Scientists have discovered a distant solar system very much like our own, in which the orbits of all known planets lie in nearly the same plane and are aligned with the star's rotation.
In recent years, astronomers have discovered a flurry of solar systems filled with exotic planets such as massive "hot Jupiters" that orbit close to their parent star, and rocky "super Earths" between one and 10 times the size of our planet. Some of these exoplanet systems have been discovered through wobbles of the star due to gravitational interactions with the orbiting planets; others betrayed their presence when planets regularly passed in front of, or transited, their parent star, temporarily blocking some of the light streaming toward telescopes here.
Earlier this year, using data gathered by NASA's Kepler spacecraft (which is designed to monitor thousands of stars for hints of transiting planets), scientists discovered three planets circling a star dubbed Kepler-30, which is about the size and mass of our sun. One planet, with a diameter about four times that of Earth, orbits the star every 29 days; the other two, each with a diameter at least 10 times that of Earth, orbit the star every 60 days and 143 days, respectively. Further analysis revealed a huge, dark starspot on Kepler-30, similar to the sunspots that blemish the face of our sun. By tracking the spot, researchers determined that the star rotates once every 16 days or so. That's about half the time our sun needs to rotate, which suggests that Kepler-30 is a relatively young, very active star—and that, in turn, helps explain why its starspot is so large and so persistent, says team leader Roberto Sanchis-Ojeda, an astrophysicist at the Massachusetts Institute of Technology in Cambridge.
Now, detailed analyses of the variations in light reaching Kepler's sensors over a 30-month period reveal that the three known planets not only pass in front of the star as seen from Earth, but they repeatedly pass in front of the dark spot on Kepler-30's surface. This reveals critical information about the distant solar system, Sanchis-Ojeda and his colleagues suggest: The planets' orbits are aligned within a few degrees of one another, and the planes of those orbits are closely aligned with the rotational plane of the parent star, a remarkable parallel to our solar system, the team reports today in Nature.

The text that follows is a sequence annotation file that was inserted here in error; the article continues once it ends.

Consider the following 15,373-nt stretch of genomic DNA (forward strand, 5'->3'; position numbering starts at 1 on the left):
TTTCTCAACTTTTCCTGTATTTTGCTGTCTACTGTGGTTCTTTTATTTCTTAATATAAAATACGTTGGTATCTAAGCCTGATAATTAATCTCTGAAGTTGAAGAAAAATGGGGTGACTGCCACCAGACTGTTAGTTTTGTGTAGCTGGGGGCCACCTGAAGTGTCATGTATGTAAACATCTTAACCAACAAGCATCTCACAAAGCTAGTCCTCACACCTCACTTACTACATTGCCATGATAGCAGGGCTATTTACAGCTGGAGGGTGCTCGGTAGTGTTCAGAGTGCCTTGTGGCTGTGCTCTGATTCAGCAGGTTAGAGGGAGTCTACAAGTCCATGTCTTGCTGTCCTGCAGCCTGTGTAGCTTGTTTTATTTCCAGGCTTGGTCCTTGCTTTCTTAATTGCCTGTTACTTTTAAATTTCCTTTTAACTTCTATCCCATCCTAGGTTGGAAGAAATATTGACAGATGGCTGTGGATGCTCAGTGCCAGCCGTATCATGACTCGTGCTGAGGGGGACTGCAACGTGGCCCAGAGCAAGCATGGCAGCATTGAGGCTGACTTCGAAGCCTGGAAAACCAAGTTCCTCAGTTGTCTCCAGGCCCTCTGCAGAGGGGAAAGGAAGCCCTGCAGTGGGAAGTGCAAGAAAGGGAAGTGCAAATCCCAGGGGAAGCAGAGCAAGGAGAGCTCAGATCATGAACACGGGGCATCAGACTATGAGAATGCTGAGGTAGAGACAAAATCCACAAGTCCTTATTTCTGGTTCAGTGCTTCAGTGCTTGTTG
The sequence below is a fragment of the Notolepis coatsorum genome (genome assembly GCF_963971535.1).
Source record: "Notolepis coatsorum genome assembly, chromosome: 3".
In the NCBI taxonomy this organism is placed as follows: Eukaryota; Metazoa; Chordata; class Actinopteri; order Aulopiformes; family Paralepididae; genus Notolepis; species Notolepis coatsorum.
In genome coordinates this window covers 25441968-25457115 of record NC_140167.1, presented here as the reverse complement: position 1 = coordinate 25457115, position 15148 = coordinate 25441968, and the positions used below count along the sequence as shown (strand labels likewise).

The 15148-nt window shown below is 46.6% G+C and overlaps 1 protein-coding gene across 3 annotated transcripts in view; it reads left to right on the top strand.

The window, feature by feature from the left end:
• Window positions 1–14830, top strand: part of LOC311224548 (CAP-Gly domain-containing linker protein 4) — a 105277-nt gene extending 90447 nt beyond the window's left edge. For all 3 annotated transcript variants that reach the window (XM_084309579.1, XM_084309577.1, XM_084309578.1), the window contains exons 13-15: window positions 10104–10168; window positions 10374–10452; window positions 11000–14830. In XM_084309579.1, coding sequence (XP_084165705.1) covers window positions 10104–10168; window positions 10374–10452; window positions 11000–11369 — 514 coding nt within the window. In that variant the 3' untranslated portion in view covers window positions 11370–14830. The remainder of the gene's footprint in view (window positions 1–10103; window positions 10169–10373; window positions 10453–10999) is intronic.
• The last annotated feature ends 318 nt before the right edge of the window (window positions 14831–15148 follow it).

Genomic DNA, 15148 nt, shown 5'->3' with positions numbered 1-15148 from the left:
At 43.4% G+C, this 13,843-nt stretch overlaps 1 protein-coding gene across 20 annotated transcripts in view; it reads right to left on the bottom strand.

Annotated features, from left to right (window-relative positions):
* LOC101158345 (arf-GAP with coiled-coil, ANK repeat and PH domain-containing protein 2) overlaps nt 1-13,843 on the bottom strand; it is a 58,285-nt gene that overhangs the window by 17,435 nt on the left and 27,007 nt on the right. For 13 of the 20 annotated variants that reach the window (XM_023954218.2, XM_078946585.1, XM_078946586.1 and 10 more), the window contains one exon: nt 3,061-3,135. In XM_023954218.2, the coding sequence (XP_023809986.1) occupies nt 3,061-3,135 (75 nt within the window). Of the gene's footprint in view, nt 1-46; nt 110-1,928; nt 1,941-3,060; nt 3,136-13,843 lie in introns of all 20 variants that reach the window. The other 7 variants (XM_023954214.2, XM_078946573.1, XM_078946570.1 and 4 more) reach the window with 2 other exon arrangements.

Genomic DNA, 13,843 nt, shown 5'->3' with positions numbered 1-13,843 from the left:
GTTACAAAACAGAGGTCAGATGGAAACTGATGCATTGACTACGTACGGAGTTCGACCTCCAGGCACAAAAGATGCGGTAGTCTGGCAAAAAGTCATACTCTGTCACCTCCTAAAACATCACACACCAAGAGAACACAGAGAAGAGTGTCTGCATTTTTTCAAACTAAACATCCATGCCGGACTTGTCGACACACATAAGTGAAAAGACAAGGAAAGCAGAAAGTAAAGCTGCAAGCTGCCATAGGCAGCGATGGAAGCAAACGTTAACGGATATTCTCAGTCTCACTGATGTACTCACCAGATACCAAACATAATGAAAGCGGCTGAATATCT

"For the first time, we can probe a system of planets that looks like our own," says Sanchis-Ojeda.
Although the Kepler-30 system isn't the only one known to have planets orbiting in closely aligned planes, it is the first for which scientists have also determined the plane in which the parent star rotates.
"There are relatively few solar systems like ours," says Drake Deming, an astronomer at the University of Maryland, College Park. "Every time we find one more, that's a big increase."
The team's analytical technique could be used to find more solar systems like ours, Deming says. Many of the stars in Earth's neighborhood are small stars called red dwarfs. Standard planet-detection methods don't work well with red dwarfs because they're cool and emit relatively little light, mostly in red and infrared wavelengths at which Kepler and other planet-observing sensors now in use aren't efficient. But these stars are also very active and often have large starspots, so if spaceborne instruments specifically designed to scan for transiting planets around such stars were launched, the results could shed new light on how common planetary systems similar to our own might be. "We don't really understand how such systems form around cool stars," Deming notes.